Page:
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First-Class White Burgundy at a Second-Class Price

First-Class White Burgundy at a Second-Class Price

Nick Passmore | Bussines Week

While still pricey, the 2005 1er Cru Chassagne Montrachet Les Blanchots Dessus Premier Cru offers a Premier Cru experience at half the price

“Why bother? It’s only white wine.”

With those unfortunate words uttered in 1939, a Burgundian vigneron, poor Jules Morey, tossed away, for himself, his children, his grandchildren, and who knows how many future generations, tens of millions of euros.

The problem lies in the arcane Burgundian system of classifying wines, and nowhere in the world is the difference in price between the wine from one vineyard and its next door neighbor greater than here.

An unofficial hierarchy of quality evolved in the region over centuries, but in the 1930s the government authorities decided to codify the system officially.

Hence the great white wine vineyard of Le Montrachet was awarded Grand Cru status, the apex—and, of course, the more expensive. The unfortunate Monsieur Mornay owned a large part of the small, adjacent vineyard Les Blanchots Dessus, which was initially granted 1er Cru rank—prestigious but not quite a Grand Cru. There was an appeal process in place but when he was urged to ask for Les Blanchots to be upgraded he uttered his fateful and costly words. You see, in those days, white wine was just not considered important, the real money was in red.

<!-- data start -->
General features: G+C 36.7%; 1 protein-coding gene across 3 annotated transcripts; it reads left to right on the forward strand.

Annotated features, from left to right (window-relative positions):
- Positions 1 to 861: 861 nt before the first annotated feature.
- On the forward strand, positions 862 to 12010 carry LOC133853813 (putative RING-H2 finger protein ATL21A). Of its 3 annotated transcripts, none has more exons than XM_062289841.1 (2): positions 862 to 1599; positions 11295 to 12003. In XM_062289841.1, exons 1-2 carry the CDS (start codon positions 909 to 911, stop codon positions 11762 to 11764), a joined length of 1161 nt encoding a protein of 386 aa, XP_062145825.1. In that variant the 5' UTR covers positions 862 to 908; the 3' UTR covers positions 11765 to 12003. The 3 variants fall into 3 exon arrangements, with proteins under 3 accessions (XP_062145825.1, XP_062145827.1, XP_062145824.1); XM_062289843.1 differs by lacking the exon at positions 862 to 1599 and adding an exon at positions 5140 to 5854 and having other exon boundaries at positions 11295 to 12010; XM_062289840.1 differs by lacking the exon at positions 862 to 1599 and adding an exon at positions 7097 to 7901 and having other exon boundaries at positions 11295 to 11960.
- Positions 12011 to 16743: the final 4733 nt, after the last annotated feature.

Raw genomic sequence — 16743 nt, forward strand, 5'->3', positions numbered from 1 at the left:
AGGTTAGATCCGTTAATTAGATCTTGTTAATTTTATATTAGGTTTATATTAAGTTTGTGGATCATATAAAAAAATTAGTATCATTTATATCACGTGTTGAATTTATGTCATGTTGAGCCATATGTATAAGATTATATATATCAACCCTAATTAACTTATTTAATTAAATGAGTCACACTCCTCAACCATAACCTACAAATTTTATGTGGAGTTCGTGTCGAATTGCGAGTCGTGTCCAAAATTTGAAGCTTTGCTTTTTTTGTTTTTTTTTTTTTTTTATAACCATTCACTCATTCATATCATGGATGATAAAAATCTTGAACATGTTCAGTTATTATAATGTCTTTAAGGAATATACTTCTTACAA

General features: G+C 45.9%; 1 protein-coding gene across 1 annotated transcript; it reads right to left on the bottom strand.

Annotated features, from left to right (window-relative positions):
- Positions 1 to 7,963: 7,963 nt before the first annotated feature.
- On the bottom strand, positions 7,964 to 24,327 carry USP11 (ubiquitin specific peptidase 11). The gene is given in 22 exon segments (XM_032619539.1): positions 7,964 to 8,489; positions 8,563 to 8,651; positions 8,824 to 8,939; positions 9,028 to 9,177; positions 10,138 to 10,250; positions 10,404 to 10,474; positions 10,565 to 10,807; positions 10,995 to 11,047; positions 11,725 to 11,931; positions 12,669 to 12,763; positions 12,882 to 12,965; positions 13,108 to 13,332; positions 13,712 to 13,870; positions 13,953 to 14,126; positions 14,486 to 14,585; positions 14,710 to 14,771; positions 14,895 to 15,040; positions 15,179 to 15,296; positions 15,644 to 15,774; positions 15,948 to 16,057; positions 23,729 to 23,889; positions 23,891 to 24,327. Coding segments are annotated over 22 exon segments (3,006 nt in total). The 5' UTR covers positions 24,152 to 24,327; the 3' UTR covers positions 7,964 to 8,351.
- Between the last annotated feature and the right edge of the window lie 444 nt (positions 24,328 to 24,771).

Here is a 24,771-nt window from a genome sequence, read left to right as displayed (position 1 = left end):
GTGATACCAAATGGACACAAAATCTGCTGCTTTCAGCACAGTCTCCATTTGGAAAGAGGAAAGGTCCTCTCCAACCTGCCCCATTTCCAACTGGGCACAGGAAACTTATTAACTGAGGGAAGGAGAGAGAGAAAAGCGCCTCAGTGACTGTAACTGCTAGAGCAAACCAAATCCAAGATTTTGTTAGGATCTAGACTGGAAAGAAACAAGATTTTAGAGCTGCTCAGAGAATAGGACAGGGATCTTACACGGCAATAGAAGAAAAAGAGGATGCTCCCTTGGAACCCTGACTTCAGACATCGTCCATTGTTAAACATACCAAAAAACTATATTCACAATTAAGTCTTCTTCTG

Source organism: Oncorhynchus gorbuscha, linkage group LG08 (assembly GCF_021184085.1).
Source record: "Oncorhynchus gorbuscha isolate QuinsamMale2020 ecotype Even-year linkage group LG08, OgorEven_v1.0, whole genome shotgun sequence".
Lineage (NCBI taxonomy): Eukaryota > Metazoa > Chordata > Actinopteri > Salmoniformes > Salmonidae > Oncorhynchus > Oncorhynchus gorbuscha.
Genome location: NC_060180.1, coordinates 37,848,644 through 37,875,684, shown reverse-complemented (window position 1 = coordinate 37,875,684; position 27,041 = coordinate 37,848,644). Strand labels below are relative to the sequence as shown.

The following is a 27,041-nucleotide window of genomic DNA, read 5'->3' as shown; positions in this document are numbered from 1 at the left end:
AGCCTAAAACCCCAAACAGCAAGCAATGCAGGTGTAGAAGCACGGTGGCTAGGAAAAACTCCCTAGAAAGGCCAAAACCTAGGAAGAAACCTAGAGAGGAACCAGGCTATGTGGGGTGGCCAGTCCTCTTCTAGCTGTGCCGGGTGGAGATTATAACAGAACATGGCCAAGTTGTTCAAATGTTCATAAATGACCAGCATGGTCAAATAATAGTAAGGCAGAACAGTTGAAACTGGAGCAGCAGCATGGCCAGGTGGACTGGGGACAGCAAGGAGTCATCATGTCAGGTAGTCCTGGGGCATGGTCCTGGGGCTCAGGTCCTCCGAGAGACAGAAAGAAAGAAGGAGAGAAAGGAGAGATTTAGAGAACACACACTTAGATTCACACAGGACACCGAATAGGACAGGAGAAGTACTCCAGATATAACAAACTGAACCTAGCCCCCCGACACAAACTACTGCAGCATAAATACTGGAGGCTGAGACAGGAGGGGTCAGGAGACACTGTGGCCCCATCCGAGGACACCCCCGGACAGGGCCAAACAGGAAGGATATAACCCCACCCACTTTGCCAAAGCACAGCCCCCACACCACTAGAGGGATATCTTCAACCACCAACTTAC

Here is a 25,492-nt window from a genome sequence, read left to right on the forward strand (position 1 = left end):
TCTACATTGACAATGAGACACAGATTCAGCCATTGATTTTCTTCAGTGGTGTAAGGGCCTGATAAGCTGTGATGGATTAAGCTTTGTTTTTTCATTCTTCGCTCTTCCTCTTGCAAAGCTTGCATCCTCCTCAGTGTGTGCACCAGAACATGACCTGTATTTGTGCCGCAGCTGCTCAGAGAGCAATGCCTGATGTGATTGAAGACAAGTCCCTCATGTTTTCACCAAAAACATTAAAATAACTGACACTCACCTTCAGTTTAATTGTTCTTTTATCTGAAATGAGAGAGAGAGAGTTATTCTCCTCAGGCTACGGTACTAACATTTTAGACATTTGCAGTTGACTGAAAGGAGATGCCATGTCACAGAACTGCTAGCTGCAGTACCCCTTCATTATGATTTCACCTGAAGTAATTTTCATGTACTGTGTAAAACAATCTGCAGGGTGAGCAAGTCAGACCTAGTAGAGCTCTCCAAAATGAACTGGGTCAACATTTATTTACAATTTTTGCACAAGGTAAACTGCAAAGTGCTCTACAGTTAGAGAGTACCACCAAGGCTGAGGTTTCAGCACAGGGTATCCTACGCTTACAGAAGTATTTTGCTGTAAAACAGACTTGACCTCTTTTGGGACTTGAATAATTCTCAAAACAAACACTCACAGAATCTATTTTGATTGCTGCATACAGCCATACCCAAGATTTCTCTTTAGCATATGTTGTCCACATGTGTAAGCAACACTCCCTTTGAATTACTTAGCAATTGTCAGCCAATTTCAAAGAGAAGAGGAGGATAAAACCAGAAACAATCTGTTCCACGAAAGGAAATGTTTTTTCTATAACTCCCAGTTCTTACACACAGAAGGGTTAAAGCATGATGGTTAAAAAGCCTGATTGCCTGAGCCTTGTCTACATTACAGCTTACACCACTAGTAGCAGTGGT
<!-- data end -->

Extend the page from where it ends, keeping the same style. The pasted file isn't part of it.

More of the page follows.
How things have changed. Today the real money, lots and lots of money, is in Grand Crus, whether white or red. So, while an acre of land in Les Blanchots Dessus is worth a respectable €1.5 million ($1.9 million), in a neighboring Grand Cru vineyard such as Bâtard Montrachet it would be four or five times that.

And a similar differential applies to the price per bottle. Les Blanchots fetches €45 ($58) ex cellar—a term to describe when wine is purchased directly from the winemaker—while the best Bâtards easily soar to €100 ($129), and Le Montrachets to €200 ($259). Poor M. Morey indeed.

However, such discrepancy in price is an arbitrage opportunity for the savvy Burgundy fan.

I recently had lunch with a group of Burgundy producers including Julie Daviot, Jules Morey’s great-granddaughter—clearly the family isn’t doing too badly despite their ancestor’s faux pas—who told this story as we tasted some of her wines, and the Chassagne Montrachet, Les Blanchots Dessus Premier Cru 2005 ($75) really is a standout. Perhaps it lacks the overwhelming sense of power of a Le Montrachet, but it shows a wonderful delicacy and finesse that reminds me more of the feminine charms of Meursault. There’s a pretty, floral quality that emerged after an hour or so, along with a subtle minerality that lingered in the glass, and on the palate, for a long, long finish.

So take advantage on Morey’s costly mistake, and enjoy the wonderful Les Blanchots at a 1er Cru price.

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